July 29, 2014
The alarming expansion of the jihadist group the Islamic State of Iraq and al-Sham (ISIS) has prompted regional and international powerbrokers with vested security and economic interests in the broader Middle East to reassess their regional strategies. The United States and key Gulf states on one side, and Iran and Syria on the other, share an interest in the defeat of ISIS and the overall stability of Iraq. But is this common interest strong enough for long-standing rivals to put their differences aside in the name of regional security?

To address these critical issues, the Middle East Peace and Security Initiative, part of the Atlantic Council's Brent Scowcroft Center on International Security, hosted a panel discussion on July 21, 2014 with remarks by H.E. Lukman Faily, Iraqi ambassador to the United States; Frederic Hof, senior fellow at the Rafik Hariri Center for the Middle East at the Atlantic Council; Bilal Y. Saab, senior fellow for Middle East Security at the Brent Scowcroft Center on International Security at the Atlantic Council; Michael Singh, managing director at the Washington Institute for Near East Policy; and moderator Barry Pavel, vice president and director at the Brent Scowcroft Center on International Security at the Atlantic Council.

With the rise of ISIS, failed efforts to develop a more inclusive Iraqi government, and an announcement of a referendum for independence by the Kurdish Regional Government in the North, "Iraq is at a breaking point," said Pavel. ISIS has been able to deny territorial control of two nation-states, Pavel noted, framing the rise of ISIS as part of a more endemic problem of the rise of nonstate actors in key regions across the world – a trend that is bearing out the era of individual empowerment that was outlined by the NIC's Global Trends 2030 report.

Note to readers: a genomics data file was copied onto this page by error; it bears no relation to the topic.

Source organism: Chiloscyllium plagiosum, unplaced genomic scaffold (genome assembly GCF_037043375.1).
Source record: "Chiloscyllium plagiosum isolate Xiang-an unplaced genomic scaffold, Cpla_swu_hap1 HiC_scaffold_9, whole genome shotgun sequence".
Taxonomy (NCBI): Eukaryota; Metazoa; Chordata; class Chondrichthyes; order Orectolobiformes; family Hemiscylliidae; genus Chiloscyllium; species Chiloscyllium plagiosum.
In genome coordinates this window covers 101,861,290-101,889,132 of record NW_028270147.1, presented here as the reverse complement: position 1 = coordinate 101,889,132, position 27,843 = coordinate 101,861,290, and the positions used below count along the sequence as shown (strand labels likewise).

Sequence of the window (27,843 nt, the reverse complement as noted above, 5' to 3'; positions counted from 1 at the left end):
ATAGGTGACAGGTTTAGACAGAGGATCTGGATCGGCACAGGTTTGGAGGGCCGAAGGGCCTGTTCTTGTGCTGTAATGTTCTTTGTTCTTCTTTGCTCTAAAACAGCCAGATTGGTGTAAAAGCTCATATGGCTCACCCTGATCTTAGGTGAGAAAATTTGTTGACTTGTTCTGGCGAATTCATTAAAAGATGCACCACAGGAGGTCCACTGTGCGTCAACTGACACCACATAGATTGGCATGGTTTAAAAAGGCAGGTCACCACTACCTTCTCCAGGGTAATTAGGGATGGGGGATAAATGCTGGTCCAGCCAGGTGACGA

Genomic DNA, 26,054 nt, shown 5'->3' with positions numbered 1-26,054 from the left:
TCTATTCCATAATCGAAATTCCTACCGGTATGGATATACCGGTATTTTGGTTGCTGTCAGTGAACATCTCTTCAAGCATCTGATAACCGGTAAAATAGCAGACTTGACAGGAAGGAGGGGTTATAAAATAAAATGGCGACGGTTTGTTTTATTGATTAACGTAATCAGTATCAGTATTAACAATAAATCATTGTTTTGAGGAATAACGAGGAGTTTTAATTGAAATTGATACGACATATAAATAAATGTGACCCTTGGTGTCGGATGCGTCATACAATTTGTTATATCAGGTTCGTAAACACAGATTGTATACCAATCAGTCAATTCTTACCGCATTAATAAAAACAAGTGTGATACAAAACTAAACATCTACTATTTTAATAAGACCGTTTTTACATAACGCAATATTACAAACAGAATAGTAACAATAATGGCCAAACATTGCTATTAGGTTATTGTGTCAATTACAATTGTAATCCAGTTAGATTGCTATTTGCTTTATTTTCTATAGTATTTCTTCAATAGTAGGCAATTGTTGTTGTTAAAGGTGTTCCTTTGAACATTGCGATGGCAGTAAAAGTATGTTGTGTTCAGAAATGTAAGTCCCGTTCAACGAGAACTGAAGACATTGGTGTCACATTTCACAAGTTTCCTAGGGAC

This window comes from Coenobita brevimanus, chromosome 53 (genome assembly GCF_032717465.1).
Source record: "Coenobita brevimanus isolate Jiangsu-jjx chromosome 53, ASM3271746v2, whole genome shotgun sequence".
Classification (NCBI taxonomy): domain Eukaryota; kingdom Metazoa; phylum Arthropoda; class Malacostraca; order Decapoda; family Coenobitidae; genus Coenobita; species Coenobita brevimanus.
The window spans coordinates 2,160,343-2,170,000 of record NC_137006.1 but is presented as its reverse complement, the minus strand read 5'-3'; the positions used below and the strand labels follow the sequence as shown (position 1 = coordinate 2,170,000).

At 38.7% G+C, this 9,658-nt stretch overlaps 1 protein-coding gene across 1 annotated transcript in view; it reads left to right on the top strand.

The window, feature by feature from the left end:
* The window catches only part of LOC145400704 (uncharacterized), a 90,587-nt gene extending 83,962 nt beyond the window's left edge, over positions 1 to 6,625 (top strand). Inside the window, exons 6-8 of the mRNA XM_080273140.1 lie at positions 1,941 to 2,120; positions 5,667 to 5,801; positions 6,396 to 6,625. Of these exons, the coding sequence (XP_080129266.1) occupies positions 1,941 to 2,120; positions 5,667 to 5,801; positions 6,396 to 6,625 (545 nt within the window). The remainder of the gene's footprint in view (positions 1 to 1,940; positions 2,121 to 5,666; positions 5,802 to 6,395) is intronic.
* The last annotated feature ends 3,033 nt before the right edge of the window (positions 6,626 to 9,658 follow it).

In his inaugural event at the Atlantic Council, Faily called for a comprehensive strategy and a new doctrine to combat terrorism, emphasizing the gravity of the threat Iraq and the broader region confront: ISIS is "an existential threat, the likes of which we and our neighbors in the region have not seen before," Faily stated. Faily called for a common effort to address the security, political, and humanitarian crises caused by ISIS activity in the region. He specifically endorsed more meaningful US assistance, including air support and other essential forms of military aid that can turn the tide against ISIS.

Addressing the potential for a coalition based on common interests, the panel seemed pessimistic that the US and key Gulf states could partner with the likes of Iran and Syria to defeat ISIS. Highlighting the dichotomy between Iranian and US interests and positions, Singh argued that while both Iran and the United States oppose ISIS, they have vastly different interests in Iraq that would prevent cooperation. Hof echoed Singh's pessimism, citing the impracticality of cooperation between the United States and the Assad regime to combat ISIS. While both countries want to see an end to the extremist militant group, Hof argued that partnering with the Assad regime would accomplish little as they have a tacit alliance with ISIS against the nationalist opposition forces and instead called for aid to the moderate opposition. Saab noted that, of the Arab Gulf countries, Saudi Arabia has the biggest stake in what happens in Iraq. He discussed Saudi Arabia's goals in Iraq vis-à-vis Iran, describing the current stalemate in Iraq as a "balance of terror today between the Iranians and Saudis." Saab highlighted the role of several Sunni tribes as an available alternative to Iran in eradicating the threat of ISIS. Overall, the panel agreed that although ISIS threatens these countries' key strategic interests, a coalition among these odd bedfellows would ultimately be impractical and would complicate policy issues, particularly for the United States.

The July 21 discussion is part the Atlantic Council's critical work on ISIS and the threat of nonstate actors to the nation-state.